Legal News from Lufkin Personal Injury Lawyers

Are Soccer Goals Dangerous for Kids?

Afterschool sports like football and lacrosse receive a lot of media attention because they can put young athletes at risk of suffering traumatic brain injuries. However, soccer is another sport that may cause catastrophic injuries and deaths. In some cases, unsecured soccer goals are the culprit. According to the Consumer Product Safety Commission (CPSC), an average of 200 children per year are injured by tip-over accidents involving unsecured soccer goals. Brain injuries, spinal cord injuries, broken bones and organ damage are all possible outcomes caused by these accidents. The CPSC also claims that tip-over accidents involving soccer goals kill an average of one child per year. It is a common misconception that soccer goals are heavy objects that cannot easily fall over. However, the weight is distributed at the top of soccer goals, meaning even a strong gust of wind can lead to a tip-over accident. In fact, almost a…
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When Are Amusement Parks Responsible for Injuries?

Amusement park injuries are commonplace in our country. In fact, the Consumer Product Safety Commission (CPSC) estimates that there were 30,000 amusement park injuries during 2016. Some of these injuries are caused by ride malfunctions. Several weeks ago, a ride malfunction at the Ohio State Fair caused one death and multiple injuries. According to investigators, a row of seats was ejected from the Fire Ball ride. Two individuals on the ride were tossed more than 20 feet before landing on concrete. Others were injured after being struck by pieces of equipment caused by the ejection. According to the ride’s manufacturer, excessive corrosion was the cause of the amusement park accident. Tragedies like the one that occurred in Ohio happen every year across the country. Last year at a water park in Kansas City, a 10-year-old boy was decapitated on a water slide. Months later, two young children and a teenager…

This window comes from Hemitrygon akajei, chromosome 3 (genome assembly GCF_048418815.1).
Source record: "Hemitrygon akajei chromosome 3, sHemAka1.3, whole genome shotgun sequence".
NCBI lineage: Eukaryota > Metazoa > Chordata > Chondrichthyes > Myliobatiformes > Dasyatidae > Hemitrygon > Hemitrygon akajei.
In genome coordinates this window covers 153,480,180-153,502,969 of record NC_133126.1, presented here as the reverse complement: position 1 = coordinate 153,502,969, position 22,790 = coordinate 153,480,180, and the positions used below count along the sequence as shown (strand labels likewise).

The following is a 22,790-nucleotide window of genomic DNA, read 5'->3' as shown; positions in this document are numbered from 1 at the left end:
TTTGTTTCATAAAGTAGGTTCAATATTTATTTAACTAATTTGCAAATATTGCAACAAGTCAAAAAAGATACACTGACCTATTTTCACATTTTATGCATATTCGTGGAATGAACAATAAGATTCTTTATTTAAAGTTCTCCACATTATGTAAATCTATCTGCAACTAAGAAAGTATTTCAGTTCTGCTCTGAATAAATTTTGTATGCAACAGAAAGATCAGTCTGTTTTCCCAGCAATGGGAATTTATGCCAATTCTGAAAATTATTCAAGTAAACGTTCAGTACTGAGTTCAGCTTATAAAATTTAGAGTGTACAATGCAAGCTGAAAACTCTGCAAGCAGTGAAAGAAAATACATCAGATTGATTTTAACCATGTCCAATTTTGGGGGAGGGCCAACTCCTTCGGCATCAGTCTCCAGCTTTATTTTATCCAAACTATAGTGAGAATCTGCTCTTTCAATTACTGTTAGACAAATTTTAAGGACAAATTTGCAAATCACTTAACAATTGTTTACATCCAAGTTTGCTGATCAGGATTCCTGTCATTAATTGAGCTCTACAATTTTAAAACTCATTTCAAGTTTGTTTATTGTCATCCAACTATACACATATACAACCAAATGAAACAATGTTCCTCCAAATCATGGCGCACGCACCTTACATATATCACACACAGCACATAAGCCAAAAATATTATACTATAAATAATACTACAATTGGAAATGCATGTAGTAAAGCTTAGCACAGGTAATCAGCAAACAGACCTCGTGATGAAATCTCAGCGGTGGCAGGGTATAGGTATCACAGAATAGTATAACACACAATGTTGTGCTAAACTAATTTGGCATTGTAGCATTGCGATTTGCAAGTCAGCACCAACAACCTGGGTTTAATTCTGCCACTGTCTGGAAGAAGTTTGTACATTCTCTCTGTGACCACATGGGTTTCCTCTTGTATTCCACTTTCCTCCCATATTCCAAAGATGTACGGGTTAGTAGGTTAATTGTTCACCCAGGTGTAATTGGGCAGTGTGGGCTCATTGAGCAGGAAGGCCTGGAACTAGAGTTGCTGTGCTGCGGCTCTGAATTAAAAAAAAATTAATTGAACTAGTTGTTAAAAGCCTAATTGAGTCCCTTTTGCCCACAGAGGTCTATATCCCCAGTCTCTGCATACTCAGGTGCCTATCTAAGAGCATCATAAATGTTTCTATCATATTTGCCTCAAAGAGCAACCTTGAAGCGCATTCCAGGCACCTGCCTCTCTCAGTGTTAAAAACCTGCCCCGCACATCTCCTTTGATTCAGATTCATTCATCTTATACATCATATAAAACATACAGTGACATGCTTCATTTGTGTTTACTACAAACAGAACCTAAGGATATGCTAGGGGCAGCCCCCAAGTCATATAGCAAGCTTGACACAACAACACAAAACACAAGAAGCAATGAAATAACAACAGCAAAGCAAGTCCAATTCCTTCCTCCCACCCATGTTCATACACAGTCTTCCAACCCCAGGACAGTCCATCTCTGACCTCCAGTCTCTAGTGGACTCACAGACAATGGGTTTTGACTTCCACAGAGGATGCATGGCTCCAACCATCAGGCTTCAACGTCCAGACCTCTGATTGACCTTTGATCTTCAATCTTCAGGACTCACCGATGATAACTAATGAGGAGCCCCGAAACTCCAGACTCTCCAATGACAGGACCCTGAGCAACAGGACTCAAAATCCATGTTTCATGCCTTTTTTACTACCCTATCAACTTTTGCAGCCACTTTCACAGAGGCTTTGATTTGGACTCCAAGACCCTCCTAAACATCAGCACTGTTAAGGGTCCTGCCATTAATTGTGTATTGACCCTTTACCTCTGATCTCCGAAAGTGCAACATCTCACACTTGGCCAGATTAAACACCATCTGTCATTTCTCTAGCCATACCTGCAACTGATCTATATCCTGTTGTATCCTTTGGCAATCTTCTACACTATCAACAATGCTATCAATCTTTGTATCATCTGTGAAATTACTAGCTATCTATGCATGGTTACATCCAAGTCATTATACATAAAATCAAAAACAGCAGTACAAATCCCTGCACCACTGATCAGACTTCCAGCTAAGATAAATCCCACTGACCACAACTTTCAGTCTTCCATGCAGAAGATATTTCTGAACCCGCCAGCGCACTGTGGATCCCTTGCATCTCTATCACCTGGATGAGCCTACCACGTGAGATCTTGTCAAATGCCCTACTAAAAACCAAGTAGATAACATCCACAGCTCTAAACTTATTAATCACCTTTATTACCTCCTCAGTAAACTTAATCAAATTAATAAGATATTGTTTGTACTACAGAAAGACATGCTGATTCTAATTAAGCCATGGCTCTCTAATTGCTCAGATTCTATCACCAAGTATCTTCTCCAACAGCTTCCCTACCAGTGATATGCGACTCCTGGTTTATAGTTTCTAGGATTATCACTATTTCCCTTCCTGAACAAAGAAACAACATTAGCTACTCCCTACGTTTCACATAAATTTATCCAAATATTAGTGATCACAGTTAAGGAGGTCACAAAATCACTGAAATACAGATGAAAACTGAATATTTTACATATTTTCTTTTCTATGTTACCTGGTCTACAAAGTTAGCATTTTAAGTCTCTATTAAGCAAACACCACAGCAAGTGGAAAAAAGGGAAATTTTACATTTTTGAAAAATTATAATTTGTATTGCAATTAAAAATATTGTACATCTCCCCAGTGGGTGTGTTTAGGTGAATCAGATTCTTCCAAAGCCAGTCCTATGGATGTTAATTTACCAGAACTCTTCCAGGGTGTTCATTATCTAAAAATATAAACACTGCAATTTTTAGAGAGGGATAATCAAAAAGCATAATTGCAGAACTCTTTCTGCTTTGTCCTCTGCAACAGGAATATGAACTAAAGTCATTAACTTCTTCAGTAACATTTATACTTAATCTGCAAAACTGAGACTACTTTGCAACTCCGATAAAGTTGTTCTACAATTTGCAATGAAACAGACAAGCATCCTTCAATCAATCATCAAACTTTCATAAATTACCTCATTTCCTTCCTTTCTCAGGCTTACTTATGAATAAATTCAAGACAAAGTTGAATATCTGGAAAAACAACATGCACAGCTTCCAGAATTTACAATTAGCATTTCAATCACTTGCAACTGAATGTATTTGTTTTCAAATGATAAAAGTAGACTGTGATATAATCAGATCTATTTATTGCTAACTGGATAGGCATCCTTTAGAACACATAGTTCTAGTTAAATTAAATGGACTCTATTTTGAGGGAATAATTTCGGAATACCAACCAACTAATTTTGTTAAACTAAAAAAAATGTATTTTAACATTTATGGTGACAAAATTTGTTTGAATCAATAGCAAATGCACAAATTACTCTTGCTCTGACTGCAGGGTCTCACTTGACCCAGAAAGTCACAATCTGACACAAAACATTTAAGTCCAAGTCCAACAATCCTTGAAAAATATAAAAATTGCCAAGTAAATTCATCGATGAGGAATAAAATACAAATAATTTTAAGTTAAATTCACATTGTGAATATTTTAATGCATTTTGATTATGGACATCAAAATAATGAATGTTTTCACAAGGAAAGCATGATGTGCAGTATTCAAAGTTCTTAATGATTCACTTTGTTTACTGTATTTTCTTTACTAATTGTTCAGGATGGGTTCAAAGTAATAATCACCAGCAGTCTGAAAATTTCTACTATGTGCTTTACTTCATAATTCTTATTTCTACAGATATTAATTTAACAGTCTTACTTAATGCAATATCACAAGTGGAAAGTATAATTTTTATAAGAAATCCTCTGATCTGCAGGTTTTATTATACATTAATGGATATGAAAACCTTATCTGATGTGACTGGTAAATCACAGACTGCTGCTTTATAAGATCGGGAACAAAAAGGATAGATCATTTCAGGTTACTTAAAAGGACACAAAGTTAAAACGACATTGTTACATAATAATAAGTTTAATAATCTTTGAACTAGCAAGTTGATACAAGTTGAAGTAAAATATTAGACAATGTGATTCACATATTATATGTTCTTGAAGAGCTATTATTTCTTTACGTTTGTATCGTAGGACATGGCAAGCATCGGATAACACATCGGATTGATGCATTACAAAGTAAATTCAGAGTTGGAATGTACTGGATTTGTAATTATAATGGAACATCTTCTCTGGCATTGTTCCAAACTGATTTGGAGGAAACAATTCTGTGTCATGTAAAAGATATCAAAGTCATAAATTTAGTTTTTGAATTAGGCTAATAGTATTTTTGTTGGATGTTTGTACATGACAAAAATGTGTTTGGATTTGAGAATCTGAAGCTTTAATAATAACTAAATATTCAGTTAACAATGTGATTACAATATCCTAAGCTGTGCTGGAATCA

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Should Distracted Driving Laws in Texas Be Decentralized?

Texas recently became the 47th state in the country to pass a state-wide texting and driving ban. Prior to the passage of House Bill 62 (HB 62), also known as the Alex Brown Memorial Act, Texas law banned wireless communication devices for drivers under 18. In addition, drivers could not use mobile phones in school zones or if they possessed a learner’s permit less than six months old. HB 62 bans motorists from reading, writing or sending electronic messages, regardless of their age or location. The law does not address making or receiving phone calls. There are exceptions to texting under HB 62, such as reporting or responding to an emergency. Once the new law takes effect, first-time offenders could be fined up to $99 for texting and driving. Repeat offenders could be fined up to $200. When Governor Greg Abbott signed HB 62 into law at the end of…
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